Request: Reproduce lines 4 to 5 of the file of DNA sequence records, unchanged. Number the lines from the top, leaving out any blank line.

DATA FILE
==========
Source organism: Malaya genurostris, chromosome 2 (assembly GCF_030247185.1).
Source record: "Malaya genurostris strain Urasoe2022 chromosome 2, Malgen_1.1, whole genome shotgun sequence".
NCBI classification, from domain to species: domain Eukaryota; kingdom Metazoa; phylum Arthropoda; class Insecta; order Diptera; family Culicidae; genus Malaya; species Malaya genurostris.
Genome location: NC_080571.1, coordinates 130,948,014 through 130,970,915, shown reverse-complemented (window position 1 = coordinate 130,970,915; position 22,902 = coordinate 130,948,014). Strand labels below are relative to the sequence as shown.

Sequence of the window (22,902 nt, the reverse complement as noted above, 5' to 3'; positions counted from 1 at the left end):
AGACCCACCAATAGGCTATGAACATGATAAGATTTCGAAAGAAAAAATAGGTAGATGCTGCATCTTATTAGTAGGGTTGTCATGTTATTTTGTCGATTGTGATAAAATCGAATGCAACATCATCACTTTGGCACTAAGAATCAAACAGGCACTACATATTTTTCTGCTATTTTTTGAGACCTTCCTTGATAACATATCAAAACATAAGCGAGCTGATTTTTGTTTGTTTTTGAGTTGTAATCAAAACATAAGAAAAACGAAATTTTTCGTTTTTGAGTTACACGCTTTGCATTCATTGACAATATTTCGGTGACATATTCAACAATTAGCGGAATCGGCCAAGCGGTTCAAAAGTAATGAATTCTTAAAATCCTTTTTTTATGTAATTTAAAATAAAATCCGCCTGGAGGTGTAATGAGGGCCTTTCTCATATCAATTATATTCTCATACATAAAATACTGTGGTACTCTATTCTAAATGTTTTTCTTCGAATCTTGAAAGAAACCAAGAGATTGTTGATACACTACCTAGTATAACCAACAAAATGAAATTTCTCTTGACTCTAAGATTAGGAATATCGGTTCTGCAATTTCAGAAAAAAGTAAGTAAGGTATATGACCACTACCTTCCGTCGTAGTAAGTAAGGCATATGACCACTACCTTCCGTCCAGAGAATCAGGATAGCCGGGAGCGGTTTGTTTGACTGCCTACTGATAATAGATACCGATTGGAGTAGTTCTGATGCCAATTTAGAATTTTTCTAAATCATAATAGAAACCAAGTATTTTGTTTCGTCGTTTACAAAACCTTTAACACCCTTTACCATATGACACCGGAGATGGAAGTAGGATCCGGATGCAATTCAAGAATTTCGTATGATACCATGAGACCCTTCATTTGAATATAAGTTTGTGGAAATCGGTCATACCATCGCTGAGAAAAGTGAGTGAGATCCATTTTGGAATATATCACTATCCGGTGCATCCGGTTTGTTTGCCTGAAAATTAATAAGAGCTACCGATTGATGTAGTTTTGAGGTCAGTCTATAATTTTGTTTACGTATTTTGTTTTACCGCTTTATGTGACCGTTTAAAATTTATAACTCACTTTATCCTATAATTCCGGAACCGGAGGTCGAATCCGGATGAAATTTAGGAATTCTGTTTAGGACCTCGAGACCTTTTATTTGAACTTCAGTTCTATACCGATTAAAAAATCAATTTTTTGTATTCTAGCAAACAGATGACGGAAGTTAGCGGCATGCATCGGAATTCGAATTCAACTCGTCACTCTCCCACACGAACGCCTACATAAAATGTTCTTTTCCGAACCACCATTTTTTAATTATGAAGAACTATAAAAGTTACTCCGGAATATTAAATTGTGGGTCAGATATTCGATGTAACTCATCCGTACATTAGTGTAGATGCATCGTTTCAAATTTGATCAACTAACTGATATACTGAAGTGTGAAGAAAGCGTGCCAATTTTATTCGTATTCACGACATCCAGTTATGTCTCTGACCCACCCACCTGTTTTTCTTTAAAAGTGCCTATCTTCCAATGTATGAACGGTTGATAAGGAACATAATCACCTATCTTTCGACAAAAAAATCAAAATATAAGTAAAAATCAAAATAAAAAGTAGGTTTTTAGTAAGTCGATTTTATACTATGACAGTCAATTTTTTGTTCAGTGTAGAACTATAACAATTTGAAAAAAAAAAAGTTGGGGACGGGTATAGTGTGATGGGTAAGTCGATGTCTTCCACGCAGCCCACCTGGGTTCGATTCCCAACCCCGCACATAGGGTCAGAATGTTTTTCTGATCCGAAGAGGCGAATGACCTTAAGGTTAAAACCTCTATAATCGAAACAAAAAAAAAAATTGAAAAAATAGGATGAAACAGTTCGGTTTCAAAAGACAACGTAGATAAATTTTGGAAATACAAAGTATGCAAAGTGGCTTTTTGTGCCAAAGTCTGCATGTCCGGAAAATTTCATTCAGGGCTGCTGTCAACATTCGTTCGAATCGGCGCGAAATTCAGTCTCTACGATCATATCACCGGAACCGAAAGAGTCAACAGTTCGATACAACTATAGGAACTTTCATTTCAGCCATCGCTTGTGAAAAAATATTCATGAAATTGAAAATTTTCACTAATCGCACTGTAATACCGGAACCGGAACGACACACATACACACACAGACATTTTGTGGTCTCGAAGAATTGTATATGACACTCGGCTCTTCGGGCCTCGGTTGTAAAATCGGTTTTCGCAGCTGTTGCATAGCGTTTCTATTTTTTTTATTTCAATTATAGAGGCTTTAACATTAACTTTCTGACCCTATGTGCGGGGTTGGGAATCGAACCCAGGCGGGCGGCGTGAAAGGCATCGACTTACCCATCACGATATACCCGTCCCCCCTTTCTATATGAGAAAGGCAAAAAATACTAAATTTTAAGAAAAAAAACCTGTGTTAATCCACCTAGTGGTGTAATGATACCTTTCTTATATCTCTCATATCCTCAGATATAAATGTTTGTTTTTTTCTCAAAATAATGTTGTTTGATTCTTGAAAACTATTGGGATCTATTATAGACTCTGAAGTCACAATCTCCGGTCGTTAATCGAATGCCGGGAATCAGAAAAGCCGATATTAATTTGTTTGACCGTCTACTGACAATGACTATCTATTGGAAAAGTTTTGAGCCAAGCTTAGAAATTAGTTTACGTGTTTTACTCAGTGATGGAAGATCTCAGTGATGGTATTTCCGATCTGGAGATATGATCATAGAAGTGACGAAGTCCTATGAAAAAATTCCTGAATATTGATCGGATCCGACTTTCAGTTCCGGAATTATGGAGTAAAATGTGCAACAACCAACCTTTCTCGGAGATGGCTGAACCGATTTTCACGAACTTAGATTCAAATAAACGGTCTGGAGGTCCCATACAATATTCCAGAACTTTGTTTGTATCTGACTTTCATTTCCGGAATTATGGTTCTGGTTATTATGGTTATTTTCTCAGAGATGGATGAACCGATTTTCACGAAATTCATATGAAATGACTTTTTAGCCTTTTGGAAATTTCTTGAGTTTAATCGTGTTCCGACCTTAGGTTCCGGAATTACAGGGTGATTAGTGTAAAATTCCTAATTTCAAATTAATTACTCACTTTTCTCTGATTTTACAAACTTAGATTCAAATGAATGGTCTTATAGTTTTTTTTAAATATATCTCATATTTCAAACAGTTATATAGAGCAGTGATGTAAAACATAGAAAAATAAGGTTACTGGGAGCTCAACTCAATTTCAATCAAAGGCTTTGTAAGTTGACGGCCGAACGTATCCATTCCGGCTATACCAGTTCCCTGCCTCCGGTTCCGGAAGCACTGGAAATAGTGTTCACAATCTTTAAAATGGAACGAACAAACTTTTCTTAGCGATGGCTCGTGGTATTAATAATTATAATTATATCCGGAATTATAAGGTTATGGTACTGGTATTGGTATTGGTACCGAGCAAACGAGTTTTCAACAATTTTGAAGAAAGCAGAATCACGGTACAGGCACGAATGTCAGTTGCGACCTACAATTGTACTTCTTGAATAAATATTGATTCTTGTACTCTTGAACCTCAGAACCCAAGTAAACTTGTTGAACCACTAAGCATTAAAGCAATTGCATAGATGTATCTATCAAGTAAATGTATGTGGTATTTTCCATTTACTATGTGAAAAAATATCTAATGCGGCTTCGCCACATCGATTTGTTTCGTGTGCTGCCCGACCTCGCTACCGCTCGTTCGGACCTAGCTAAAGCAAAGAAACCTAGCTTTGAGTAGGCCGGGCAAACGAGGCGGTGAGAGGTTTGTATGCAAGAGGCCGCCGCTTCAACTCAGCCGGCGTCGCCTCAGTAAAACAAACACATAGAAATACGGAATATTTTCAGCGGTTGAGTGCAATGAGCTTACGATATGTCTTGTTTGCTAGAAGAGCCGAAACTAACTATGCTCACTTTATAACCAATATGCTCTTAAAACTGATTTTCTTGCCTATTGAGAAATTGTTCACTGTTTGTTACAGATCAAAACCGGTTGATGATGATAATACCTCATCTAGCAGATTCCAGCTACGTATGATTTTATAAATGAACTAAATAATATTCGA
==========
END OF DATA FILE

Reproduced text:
Genome location: NC_080571.1, coordinates 130,948,014 through 130,970,915, shown reverse-complemented (window position 1 = coordinate 130,970,915; position 22,902 = coordinate 130,948,014). Strand labels below are relative to the sequence as shown.

Sequence of the window (22,902 nt, the reverse complement as noted above, 5' to 3'; positions counted from 1 at the left end):